by Richard Winton, Andrew Blankstein and Howard Blume | Los Angeles Times Staff Writers

March 13, 2008 - Los Angeles school officials transferred an assistant principal to a Watts middle school just months after he had been removed from a previous school where he was investigated for allegedly having sex with an underage student and pulling a gun on her stepfather.

Last week, the assistant principal, Steve Thomas Rooney, 39, allegedly molested a student at the new campus, Markham Middle School. He was arrested and charged with five counts of forcible lewd acts on a child, stemming from allegations that he sexually assaulted the 13-year-old girl March 1 and at least one other occasion.

Los Angeles Unified School District officials declined to comment Wednesday about how Rooney had been reassigned to Markham last fall, saying they are conducting an internal investigation and citing a policy barring them from speaking publicly about cases under those circumstances.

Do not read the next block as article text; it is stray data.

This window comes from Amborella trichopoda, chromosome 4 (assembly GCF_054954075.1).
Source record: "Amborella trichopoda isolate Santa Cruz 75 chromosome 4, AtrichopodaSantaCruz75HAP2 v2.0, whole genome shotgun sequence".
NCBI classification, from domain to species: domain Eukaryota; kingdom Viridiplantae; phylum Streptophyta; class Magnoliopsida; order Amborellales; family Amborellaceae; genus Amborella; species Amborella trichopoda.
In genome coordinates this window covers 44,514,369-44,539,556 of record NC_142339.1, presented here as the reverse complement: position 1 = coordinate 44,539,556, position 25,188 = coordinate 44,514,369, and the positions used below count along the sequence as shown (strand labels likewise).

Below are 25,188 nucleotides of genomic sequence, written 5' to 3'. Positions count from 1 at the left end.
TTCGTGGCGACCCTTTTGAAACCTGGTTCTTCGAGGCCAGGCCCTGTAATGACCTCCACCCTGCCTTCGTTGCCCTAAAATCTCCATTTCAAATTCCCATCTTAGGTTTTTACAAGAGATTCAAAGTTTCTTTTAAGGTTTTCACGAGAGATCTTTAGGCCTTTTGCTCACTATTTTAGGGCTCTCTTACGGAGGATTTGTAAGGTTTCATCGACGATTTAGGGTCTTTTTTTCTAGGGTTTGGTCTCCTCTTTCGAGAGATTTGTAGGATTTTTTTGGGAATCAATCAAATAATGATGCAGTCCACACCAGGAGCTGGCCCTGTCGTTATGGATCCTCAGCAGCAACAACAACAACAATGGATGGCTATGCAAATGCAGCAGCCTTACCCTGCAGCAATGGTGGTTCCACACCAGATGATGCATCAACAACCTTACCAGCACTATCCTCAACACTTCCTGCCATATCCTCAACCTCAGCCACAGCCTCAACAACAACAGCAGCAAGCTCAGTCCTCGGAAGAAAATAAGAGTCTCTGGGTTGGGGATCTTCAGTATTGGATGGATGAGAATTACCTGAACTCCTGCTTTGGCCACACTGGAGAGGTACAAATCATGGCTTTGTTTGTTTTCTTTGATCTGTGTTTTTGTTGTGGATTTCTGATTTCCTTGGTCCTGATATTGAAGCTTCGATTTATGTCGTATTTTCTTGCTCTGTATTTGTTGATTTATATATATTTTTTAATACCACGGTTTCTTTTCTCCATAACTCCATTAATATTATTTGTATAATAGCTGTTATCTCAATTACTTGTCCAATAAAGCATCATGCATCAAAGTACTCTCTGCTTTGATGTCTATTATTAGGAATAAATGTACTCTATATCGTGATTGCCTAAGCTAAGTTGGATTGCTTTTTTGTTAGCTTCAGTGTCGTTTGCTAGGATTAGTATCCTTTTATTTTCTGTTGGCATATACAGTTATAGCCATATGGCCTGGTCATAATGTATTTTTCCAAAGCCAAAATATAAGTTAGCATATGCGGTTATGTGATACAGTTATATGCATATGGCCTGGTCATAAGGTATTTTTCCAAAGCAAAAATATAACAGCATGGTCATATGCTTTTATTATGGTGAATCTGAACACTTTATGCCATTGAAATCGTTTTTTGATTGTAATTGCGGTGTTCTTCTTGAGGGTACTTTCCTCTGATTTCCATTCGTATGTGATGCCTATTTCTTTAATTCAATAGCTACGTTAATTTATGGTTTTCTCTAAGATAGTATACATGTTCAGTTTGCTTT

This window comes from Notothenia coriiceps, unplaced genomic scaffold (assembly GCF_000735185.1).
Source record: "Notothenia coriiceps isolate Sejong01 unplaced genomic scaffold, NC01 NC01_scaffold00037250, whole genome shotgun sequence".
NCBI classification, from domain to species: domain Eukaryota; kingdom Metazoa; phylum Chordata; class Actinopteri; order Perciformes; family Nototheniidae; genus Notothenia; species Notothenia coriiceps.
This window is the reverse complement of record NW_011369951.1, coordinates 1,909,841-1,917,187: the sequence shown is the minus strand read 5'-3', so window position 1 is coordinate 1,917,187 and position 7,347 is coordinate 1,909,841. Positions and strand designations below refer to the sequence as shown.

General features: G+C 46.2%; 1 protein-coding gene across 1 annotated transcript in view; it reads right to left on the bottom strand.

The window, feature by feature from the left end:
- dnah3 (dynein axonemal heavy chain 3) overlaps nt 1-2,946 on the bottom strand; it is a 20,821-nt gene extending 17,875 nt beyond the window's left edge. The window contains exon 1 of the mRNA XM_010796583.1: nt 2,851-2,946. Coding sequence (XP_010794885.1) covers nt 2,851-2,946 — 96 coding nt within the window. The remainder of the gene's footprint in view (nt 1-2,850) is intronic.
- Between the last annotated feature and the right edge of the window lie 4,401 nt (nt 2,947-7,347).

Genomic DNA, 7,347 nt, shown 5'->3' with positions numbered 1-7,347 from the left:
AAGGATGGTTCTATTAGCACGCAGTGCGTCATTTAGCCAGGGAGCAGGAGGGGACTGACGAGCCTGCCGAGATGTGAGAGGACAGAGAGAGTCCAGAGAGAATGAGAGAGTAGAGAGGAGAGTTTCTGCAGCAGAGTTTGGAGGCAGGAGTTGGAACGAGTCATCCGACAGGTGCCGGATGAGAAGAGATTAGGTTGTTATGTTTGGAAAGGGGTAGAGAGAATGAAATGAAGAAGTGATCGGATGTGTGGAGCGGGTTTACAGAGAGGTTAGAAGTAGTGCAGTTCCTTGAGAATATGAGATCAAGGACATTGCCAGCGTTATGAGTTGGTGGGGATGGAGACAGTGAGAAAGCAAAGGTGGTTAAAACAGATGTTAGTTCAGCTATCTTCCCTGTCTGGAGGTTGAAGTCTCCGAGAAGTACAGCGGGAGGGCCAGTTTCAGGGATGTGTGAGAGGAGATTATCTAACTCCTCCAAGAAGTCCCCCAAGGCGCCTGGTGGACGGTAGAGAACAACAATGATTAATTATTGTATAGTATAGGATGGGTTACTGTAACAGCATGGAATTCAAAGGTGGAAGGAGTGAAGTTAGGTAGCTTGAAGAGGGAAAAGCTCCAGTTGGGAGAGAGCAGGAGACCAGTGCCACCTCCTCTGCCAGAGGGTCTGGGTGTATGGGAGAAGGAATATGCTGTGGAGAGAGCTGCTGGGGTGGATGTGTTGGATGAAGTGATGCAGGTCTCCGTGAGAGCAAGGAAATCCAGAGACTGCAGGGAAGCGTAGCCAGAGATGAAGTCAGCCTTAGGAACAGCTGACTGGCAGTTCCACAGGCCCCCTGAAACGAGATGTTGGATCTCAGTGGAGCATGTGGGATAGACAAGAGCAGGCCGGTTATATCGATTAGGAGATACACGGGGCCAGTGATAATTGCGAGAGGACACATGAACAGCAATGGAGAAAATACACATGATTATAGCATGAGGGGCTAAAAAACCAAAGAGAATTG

District policy requires officials to conduct their own investigation into employee misconduct regardless of whether the allegations result in criminal charges. Officials would not say Wednesday whether such an inquiry occurred in the earlier case.

Parents, students and district employees said they were outraged that, given his history, Rooney had been allowed to continue working with children.

"The district could have prevented all this," said Elvette Hodge, father of a seventh-grader at Markham and a member of the school site council. "My daughter said to me, 'How can they put teachers like this in school and expect students to do better?' "

Reaction was similar at Fremont High School, where Rooney previously worked as an assistant principal.